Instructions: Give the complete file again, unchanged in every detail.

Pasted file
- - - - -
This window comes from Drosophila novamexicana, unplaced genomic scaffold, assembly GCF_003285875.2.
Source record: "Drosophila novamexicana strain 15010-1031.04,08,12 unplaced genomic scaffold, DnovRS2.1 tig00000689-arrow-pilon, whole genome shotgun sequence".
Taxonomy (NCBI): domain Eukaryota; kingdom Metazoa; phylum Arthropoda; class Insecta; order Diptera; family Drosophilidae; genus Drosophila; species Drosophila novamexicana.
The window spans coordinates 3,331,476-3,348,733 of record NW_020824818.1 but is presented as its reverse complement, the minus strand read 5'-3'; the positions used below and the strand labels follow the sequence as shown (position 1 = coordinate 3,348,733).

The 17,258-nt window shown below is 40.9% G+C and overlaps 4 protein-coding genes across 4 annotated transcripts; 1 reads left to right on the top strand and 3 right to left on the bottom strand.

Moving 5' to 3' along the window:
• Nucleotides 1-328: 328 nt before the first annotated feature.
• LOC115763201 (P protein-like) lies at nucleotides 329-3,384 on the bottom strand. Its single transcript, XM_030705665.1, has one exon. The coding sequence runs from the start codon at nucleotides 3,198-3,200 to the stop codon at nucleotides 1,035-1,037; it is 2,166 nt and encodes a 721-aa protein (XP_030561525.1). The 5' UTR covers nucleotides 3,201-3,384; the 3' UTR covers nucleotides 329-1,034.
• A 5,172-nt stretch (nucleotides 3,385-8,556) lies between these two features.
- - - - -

This window comes from Drosophila novamexicana, unplaced genomic scaffold, assembly GCF_003285875.2.
Source record: "Drosophila novamexicana strain 15010-1031.04,08,12 unplaced genomic scaffold, DnovRS2.1 tig00000689-arrow-pilon, whole genome shotgun sequence".
Taxonomy (NCBI): domain Eukaryota; kingdom Metazoa; phylum Arthropoda; class Insecta; order Diptera; family Drosophilidae; genus Drosophila; species Drosophila novamexicana.
The window spans coordinates 3,331,476-3,348,733 of record NW_020824818.1 but is presented as its reverse complement, the minus strand read 5'-3'; the positions used below and the strand labels follow the sequence as shown (position 1 = coordinate 3,348,733).

The 17,258-nt window shown below is 40.9% G+C and overlaps 4 protein-coding genes across 4 annotated transcripts; 1 reads left to right on the top strand and 3 right to left on the bottom strand.

Moving 5' to 3' along the window:
• Nucleotides 1-328: 328 nt before the first annotated feature.
• LOC115763201 (P protein-like) lies at nucleotides 329-3,384 on the bottom strand. Its single transcript, XM_030705665.1, has one exon. The coding sequence runs from the start codon at nucleotides 3,198-3,200 to the stop codon at nucleotides 1,035-1,037; it is 2,166 nt and encodes a 721-aa protein (XP_030561525.1). The 5' UTR covers nucleotides 3,201-3,384; the 3' UTR covers nucleotides 329-1,034.
• A 5,172-nt stretch (nucleotides 3,385-8,556) lies between these two features.